Results for 'Ben Mayhew'

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  1.  20
    Between Love and Aggression: The Politics of John Bowlby.Ben Mayhew - 2006 - History of the Human Sciences 19 (4):19-35.
    While much has been written on the work of the psychoanalyst John Bowlby, little comment has been made on his political activities and how they related to his theorizing. In his work it can be seen how psychoanalytic ideas of love underlay not only his theory of attachment, but also the creation of new political ideas. Bowlby’s collaboration with Evan Durbin, a little-known but important economist and political philosopher, was underpinned by a belief that social responsibility was an evolved psychological (...)
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  2.  37
    J. S. Mill's Conception of Utility: Ben Saunders.Ben Saunders - 2010 - Utilitas 22 (1):52-69.
    Mill's most famous departure from Bentham is his distinction between higher and lower pleasures. This article argues that quality and quantity are independent and irreducible properties of pleasures that may be traded off against each other – as in the case of quality and quantity of wine. I argue that Mill is not committed to thinking that there are two distinct kinds of pleasure, or that ‘higher pleasures’ lexically dominate lower ones, and that the distinction is compatible with hedonism. I (...)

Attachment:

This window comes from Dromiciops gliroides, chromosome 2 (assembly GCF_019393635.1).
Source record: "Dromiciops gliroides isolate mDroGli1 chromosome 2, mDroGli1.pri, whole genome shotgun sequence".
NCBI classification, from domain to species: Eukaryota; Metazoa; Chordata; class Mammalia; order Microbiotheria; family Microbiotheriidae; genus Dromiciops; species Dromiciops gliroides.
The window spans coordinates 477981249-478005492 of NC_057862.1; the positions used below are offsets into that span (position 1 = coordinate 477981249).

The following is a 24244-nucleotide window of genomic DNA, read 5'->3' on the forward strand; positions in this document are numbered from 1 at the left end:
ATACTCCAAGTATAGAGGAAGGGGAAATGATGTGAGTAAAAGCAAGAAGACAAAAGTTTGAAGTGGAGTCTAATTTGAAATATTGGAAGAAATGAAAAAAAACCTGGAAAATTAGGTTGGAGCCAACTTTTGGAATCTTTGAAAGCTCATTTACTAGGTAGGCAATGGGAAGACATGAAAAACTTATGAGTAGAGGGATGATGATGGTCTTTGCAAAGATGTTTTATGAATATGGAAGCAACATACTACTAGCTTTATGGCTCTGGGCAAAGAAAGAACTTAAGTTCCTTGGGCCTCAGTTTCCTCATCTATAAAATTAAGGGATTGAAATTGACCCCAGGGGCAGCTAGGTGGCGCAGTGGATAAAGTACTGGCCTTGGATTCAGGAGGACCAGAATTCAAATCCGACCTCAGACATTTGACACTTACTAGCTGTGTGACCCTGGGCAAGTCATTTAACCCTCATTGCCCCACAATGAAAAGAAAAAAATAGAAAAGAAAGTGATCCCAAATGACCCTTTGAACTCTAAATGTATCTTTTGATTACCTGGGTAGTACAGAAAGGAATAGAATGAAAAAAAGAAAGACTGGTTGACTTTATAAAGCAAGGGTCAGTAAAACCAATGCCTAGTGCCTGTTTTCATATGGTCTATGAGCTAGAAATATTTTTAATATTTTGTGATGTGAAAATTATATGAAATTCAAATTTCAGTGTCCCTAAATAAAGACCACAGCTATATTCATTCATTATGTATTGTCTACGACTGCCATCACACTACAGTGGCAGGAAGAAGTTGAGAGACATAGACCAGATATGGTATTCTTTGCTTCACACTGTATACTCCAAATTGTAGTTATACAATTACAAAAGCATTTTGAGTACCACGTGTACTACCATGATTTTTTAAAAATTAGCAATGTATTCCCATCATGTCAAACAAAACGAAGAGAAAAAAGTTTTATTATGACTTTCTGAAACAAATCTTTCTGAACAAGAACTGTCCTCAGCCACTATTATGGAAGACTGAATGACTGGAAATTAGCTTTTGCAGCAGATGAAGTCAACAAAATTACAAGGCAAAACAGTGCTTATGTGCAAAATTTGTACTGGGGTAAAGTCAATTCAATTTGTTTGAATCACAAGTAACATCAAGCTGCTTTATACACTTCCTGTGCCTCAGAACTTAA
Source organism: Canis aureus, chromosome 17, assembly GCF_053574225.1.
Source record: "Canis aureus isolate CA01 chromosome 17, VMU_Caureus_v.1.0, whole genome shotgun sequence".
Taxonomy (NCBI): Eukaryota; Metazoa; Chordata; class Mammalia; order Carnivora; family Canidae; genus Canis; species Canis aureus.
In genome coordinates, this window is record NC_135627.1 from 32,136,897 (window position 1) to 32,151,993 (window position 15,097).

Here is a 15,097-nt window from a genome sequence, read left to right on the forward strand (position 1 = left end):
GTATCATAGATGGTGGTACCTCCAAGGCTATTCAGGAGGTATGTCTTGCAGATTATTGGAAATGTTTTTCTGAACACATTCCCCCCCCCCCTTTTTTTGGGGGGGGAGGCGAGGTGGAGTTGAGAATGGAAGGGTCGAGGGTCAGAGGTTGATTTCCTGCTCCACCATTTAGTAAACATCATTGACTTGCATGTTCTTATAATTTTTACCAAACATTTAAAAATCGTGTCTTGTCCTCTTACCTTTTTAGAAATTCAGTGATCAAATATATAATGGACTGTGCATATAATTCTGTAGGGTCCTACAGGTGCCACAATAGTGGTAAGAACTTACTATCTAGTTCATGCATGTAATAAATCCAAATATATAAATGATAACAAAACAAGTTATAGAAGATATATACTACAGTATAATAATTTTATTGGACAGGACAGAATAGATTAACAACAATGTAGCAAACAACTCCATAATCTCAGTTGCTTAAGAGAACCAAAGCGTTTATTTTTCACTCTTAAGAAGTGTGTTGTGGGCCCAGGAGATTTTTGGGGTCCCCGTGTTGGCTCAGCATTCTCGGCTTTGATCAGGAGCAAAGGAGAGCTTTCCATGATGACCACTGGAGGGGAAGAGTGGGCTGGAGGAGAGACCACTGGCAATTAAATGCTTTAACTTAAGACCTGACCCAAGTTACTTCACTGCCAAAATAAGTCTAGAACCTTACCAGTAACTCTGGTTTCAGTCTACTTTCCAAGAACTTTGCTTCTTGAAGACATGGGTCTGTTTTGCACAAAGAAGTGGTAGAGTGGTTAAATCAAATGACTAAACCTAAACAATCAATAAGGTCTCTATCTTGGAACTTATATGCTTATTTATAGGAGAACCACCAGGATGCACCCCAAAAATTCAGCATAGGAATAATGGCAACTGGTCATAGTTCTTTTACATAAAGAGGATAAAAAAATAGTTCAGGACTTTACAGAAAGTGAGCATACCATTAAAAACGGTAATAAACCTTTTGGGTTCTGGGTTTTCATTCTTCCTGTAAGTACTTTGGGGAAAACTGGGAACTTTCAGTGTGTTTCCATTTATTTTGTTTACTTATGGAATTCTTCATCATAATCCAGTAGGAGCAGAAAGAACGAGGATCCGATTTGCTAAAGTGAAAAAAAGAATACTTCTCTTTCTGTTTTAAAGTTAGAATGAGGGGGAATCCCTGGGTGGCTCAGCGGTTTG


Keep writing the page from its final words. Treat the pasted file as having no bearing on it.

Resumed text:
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  3. Does Participation Matter? An Inconsistency in Parfit's Moral Mathematics: Ben Eggleston.Ben Eggleston - 2003 - Utilitas 15 (1):92-105.
    Consequentialists typically think that the moral quality of one's conduct depends on the difference one makes. But consequentialists may also think that even if one is not making a difference, the moral quality of one's conduct can still be affected by whether one is participating in an endeavour that does make a difference. Derek Parfit discusses this issue – the moral significance of what I call ‘participation’ – in the chapter of Reasons and Persons that he devotes to what he (...)
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  4. Well-Being and Death.Ben Bradley - 2009 - Oxford University Press.